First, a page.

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Top five… adventure motorcycles for 2024

Tenere 700 Extreme

We love adventure motorcycles here at Insidebikes. Combining go-anywhere practicality and day-long comfort with enough performance and handling to have fun on the twisties, it is little wonder these practical all-rounders have been the best-selling big bikes for decades now.

Such is the popularity of this style of motorbike, the category once known as dual sport has expanded beyond all recognition. There are bikes for riders of all types of experience and needs, with many manufacturers making multiple variations of their most popular models to accommodate the individual wants of the customer. Our selection includes more road focussed adventure bikes which are lower and designed solely to be ridden on the asphalt while, at the other end of the scale, there is an increasing trend for taller machines with long travel suspension – giving maximum ground clearance for riders looking to tackle tough off-road terrain on their bikes. Here are some of the new models to look out for in 2024…



Ducati DesertX Rally

Introduced in 2022 as Ducati’s answer to the Honda Africa Twin, the DesertX combines the Bologna company’s famous V-twin motor with a proper adventure bike chassis and styling which combines the modern with retro touches inspired by the Dakar Rally winning Cagivas (which ran Ducati engines) of the early 1990s.

The Rally is a new variant for this year, being a more hardcore model based around the standard bike’s platform. That Ducati trailed it by entering a prototype in the extreme Erzberg Rodeo probably tells you all you need to know about this bike: it has been designed to cross deserts and pass rocky terrain, making it a big and physically imposing machine. Seat height is a lofty 910mm as standard, with the 21” front wheel and long suspension travel giving plenty of ground clearance.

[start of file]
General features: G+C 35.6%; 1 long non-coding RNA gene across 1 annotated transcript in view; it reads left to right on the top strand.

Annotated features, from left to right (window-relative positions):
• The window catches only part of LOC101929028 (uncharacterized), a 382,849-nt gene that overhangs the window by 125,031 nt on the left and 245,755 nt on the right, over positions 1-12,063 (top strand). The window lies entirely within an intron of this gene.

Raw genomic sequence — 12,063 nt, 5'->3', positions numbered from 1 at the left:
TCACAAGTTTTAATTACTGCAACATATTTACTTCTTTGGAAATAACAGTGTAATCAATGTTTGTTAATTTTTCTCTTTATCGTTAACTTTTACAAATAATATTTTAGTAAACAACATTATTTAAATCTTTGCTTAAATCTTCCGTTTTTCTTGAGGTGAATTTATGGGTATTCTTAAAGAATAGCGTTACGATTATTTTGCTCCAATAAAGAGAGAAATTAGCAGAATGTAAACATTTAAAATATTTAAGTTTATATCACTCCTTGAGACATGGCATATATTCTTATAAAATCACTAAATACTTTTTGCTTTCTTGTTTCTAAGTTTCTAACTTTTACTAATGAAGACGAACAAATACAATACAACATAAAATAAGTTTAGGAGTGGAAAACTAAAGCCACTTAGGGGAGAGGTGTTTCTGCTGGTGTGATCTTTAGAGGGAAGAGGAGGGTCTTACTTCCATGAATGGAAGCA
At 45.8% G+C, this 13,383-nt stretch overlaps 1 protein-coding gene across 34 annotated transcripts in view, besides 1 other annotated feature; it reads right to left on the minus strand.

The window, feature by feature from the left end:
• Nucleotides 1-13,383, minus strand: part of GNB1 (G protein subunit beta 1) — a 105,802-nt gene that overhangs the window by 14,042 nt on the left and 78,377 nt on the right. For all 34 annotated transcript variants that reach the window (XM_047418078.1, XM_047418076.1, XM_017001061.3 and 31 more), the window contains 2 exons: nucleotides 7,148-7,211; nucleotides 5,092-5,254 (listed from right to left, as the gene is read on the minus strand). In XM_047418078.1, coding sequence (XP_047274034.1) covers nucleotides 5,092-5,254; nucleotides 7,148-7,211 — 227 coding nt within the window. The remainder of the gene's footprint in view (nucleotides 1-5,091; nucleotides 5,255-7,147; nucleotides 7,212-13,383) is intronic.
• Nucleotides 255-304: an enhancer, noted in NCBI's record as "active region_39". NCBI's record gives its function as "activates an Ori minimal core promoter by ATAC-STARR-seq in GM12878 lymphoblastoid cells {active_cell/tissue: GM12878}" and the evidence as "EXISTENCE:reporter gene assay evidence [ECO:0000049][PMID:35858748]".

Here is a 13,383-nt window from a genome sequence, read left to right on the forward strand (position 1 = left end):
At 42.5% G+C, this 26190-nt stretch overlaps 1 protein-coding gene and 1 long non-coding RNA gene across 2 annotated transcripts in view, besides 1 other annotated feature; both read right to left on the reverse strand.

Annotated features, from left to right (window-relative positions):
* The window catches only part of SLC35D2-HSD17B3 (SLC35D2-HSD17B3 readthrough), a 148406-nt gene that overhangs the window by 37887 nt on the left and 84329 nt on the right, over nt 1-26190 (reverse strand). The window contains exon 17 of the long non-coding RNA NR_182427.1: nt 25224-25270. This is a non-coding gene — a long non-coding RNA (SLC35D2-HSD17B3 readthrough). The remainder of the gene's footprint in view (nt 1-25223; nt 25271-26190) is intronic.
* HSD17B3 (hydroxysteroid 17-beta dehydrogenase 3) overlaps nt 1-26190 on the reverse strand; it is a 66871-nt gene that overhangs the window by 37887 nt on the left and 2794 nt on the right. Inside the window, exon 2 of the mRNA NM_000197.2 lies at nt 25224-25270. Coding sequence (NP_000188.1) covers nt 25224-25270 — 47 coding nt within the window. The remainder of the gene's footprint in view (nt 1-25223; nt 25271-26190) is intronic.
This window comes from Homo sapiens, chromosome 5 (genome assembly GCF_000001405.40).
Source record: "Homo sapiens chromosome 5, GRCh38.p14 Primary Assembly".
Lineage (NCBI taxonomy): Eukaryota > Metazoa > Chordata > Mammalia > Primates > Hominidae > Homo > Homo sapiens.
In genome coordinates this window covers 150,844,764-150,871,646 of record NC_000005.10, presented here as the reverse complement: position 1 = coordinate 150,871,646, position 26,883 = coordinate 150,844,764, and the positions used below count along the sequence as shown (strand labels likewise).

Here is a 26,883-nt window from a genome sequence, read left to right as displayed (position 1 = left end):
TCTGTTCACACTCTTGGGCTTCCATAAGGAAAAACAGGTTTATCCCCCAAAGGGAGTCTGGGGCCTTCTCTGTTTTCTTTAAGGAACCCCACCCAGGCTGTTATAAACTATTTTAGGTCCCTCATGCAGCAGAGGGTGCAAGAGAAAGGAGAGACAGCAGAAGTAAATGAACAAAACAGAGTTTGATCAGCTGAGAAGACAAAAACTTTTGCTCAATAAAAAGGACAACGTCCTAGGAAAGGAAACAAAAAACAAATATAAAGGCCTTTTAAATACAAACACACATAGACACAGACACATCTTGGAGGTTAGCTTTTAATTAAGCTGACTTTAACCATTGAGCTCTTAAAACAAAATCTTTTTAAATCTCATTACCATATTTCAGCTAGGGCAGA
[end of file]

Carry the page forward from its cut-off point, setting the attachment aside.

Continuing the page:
The 110bhp, 937cc V-twin is shared with the standard model, but the suspension and wheels are of a much higher specification and have a pure off-road focus.

The physical size means the DesertX Rally is unlikely to appeal to everyone, but if it ticks your boxes, it costs £18,995 – which is £4000 more than the base model.



Suzuki V-Strom 800DE

Introduced last year, the V-Strom 800DE was a very important model for Suzuki. Based on an all-new platform, the company’s first since 2017, the 800DE has big boots to fill. The V-Strom has been a hugely popular model for Suzuki for over two decades, and the latest incarnation uses the new 776cc parallel-twin engine shared with the GSX-8S roadster.

The DE is a typical ‘tall-rounder’ but new for this year is the road focussed V-Strom 800RE. The RE (which stands for Road Explorer rather than Dual Explorer) utilises smaller wheels and shorter travel suspension to create a lower machine (with a 825mm seat height to the DE’s 855mm) that’s also over £1000 less expensive, costing £9699 in the UK.

The RE may be more accessible but we can still see the DE attracting more customers, especially when fitted with the new Tour pack, which adds a three-box luggage system for an RRP of £12,499.




BMW’s boxer powered GS is legendary, it’s the model that popularised adventure bikes and is consistently the best-selling bike over 125cc year after year.

So the introduction of an all-new GS is a really, really big deal. The new R1300GS is BMW’s 100th birthday present to us and replaces the outgoing R1250GS. Considering how stonking a bike the 1250 is, the 1300 carries some big expectations with it.

When we reviewed the new 1300 we were well impressed. While it may lack a little bit of the 1250’s unmistakable character, the R1300GS trades it in for more tech, more refinement and more power. It’s very much at the ‘road’ end of the adventure bike market and more accessible than before – being lighter and lower than before, with the optional Adaptive Vehicle Height lowering the bike at a stop to aid the rider in getting their feet down.

It might not appeal to fans of more rugged adventure bikes, although we fully expect that to be addressed soon, with an R1300GS Adventure almost certain to be announced in the not too distant future.

There’s no doubt it will remain a best seller both here and around the world, despite a £1000 price rise which sees the base model come in at £15,990.


Yamaha Ténéré 700 Extreme

Yamaha’s Ténéré 700 has been around for five years now, with the hugely popular base model being joined by a number of factory modified variants in the intervening years.

This year sees a staggering sixth version join the range, with this new ‘Extreme’ version hitting dealerships. The core of the bike remains the same, with the 689cc parallel-twin motor from the MT-07 once again pressed into duty, but the main difference is the suspension, which gets pumped up for true off-road capability.